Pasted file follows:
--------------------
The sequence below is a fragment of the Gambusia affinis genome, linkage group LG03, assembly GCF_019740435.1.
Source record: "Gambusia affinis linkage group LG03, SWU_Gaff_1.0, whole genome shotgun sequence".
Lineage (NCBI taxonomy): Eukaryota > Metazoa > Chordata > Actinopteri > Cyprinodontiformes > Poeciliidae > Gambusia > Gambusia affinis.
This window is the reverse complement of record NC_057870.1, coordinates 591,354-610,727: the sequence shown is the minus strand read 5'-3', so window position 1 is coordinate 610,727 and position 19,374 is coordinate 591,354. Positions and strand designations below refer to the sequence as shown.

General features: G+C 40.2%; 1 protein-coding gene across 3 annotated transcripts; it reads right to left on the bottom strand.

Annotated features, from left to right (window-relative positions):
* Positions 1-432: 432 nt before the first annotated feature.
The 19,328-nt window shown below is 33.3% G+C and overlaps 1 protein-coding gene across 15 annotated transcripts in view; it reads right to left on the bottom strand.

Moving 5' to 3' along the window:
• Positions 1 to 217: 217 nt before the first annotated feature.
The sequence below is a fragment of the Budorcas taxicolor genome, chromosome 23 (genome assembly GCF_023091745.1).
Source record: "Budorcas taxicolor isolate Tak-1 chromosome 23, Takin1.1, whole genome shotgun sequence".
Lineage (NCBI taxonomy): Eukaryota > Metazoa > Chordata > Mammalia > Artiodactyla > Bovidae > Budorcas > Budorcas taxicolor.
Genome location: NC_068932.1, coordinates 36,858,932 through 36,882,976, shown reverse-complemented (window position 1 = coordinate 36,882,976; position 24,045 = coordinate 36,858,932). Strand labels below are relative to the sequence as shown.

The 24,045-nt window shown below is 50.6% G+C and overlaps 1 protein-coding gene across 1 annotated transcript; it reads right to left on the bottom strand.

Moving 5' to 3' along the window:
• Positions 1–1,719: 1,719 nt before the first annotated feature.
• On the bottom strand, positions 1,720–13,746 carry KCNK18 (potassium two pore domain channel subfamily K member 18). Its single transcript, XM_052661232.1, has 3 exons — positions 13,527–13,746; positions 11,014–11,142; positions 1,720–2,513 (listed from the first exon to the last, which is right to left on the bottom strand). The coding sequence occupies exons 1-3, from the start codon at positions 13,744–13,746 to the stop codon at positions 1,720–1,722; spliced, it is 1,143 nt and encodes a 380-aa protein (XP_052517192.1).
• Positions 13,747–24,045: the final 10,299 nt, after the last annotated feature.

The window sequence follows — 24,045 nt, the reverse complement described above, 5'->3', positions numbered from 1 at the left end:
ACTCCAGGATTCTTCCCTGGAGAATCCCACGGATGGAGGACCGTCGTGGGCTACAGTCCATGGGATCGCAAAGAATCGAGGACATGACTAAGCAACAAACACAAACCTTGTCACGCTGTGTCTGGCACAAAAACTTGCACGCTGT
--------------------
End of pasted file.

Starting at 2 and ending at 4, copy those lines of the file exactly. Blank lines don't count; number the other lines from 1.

Source record: "Gambusia affinis linkage group LG03, SWU_Gaff_1.0, whole genome shotgun sequence".
Lineage (NCBI taxonomy): Eukaryota > Metazoa > Chordata > Actinopteri > Cyprinodontiformes > Poeciliidae > Gambusia > Gambusia affinis.
This window is the reverse complement of record NC_057870.1, coordinates 591,354-610,727: the sequence shown is the minus strand read 5'-3', so window position 1 is coordinate 610,727 and position 19,374 is coordinate 591,354. Positions and strand designations below refer to the sequence as shown.